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3 (
); 74-76

Paul Gerson Unna (1850–1929) – Genius of all times

Department of Dermatology, Primary Health Care Corporation, Doha, Qatar
Corresponding author: Reshmi Gangan, Department of Dermatology, Primary Health Care Corporation, Doha, Qatar.
This is an open-access article distributed under the terms of the Creative Commons Attribution-Non Commercial-Share Alike 4.0 License, which allows others to remix, tweak, and build upon the work non-commercially, as long as the author is credited and the new creations are licensed under the identical terms.

How to cite this article: Gangan R. Paul Gerson Unna (1850–1929) – Genius of all times. J Skin Sex Transm Dis 2021;3(1):74-6.


Paul Gerson Unna, one of the leading dermatologists of Central Europe, was way ahead of his time. The originality of this meticulous researcher always reflected in his works on anatomy and histology of the skin. Field of dermatology was made very attractive and appealing to many at that time by his first book on histopathology. His revolutionary Unna boot was only a minor invention when compared to his extensive contribution to the educational research and therapeutic dermatology.


Paul Gerson Unna
Unna’s boot
Unna’s disease
Unna-thost syndrome


One of the most renowned dermatologists, a pioneer in dermatopathology, Paul Gerson Unna, was born on September 8, 1850, in Hamburg, Germany.[1] His father Moritz Adolph Unna was a prominent Jewish local physician and mother Ida Gerson, was the daughter of a physician whose ancestry of 200 years saw a physician in every generation.[1] His elder sister Julie de Boor was a famous portrait painter. Unna was educated at the Gelehrtenschule des Johanneums in Hamburg. In 1870, when he was 20, to show his reverence and admiration to his maternal grandfather Gerson, his middle name was added when he became Paul Gerson Unna.[1]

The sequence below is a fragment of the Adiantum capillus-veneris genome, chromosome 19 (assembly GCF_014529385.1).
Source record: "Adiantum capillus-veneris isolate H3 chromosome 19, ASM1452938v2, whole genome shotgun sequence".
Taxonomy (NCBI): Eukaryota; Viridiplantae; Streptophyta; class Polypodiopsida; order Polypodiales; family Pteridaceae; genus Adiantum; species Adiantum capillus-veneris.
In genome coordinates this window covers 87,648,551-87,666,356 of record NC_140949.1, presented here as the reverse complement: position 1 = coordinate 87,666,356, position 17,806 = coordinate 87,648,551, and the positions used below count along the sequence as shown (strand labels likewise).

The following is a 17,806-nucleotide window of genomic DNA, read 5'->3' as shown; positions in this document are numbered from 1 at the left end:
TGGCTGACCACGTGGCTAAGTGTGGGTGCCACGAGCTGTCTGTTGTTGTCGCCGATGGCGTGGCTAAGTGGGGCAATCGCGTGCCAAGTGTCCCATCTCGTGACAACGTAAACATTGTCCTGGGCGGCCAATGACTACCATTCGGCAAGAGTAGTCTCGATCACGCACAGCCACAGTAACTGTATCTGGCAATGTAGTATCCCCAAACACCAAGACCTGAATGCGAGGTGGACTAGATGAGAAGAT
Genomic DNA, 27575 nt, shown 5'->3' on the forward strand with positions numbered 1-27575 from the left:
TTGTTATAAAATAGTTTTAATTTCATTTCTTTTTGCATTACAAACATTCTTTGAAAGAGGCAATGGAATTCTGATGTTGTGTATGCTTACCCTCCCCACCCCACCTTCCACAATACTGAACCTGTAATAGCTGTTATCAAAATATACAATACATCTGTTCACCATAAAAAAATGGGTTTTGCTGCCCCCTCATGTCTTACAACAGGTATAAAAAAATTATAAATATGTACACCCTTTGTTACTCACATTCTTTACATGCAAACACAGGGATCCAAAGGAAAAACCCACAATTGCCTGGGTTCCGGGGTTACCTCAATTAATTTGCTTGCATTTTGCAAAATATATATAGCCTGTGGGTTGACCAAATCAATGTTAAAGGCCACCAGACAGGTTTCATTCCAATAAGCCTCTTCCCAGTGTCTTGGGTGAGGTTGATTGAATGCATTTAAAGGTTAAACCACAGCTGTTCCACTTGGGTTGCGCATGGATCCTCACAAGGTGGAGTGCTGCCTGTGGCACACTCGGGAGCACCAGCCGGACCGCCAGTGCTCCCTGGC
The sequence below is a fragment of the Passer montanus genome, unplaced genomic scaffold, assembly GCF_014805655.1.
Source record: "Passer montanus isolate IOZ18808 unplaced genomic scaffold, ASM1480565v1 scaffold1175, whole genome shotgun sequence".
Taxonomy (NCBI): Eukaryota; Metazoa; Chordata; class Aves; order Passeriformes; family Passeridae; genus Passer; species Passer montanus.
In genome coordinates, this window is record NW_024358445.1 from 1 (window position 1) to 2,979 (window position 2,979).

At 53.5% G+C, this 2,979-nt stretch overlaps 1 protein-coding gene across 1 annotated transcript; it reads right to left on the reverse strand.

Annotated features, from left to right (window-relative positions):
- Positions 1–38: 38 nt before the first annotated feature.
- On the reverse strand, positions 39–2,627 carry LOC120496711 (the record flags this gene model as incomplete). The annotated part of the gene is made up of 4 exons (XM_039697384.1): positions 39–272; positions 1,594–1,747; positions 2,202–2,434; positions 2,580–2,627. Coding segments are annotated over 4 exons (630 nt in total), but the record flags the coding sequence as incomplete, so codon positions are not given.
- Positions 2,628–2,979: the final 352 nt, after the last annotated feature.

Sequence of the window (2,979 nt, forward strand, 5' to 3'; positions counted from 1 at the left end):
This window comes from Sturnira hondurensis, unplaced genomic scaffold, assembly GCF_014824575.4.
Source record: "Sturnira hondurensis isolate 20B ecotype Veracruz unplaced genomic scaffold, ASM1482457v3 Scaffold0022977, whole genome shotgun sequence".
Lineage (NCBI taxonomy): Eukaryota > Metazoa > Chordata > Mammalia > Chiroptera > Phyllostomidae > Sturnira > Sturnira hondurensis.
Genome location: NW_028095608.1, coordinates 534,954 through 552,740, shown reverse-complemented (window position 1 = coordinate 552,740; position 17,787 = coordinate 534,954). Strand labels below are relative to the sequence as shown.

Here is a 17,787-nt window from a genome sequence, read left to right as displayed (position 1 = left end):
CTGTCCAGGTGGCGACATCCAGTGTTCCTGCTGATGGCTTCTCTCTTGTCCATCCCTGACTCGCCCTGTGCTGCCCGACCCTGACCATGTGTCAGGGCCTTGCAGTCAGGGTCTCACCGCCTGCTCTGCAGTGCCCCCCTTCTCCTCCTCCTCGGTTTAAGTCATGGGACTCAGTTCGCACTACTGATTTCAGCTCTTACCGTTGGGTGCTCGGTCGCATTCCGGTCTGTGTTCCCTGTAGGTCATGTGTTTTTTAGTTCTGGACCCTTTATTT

Unna began his medical study at the University of Heidelberg which was interrupted when he was called upon to fight in the Franco-Prussian war during which he was severely wounded by a French rifle ball that shattered his thigh.[1] He later contributed his pension toward prizes in dermatology research. After the war, he resumed his studies in 1871 in Heidelberg, and later went to the University of Leipzig.[1] Under the guidance of Professor Heinrich Wilhelm Waldeyer, who is still passionately remembered for various anatomical structures that bear his name and the introduction of the tissue stain hematoxylin, Unna attained his doctorate in Strasbourg.[1]

Unna received his dermatological training in Vienna under the expert guidance of eminent brains, Ferdinand von Hebra, Moritz Kaposi, and Heinrich Auspitz.[1]

Unna had four children, three of them (Karl, Paul Jr., and Georg Wilhelm) were dermatologists, and the fourth, Eugen, a pharmacist. He was an ardent music lover and conducted weekly concerts where he performed as an eminent cellist.[1]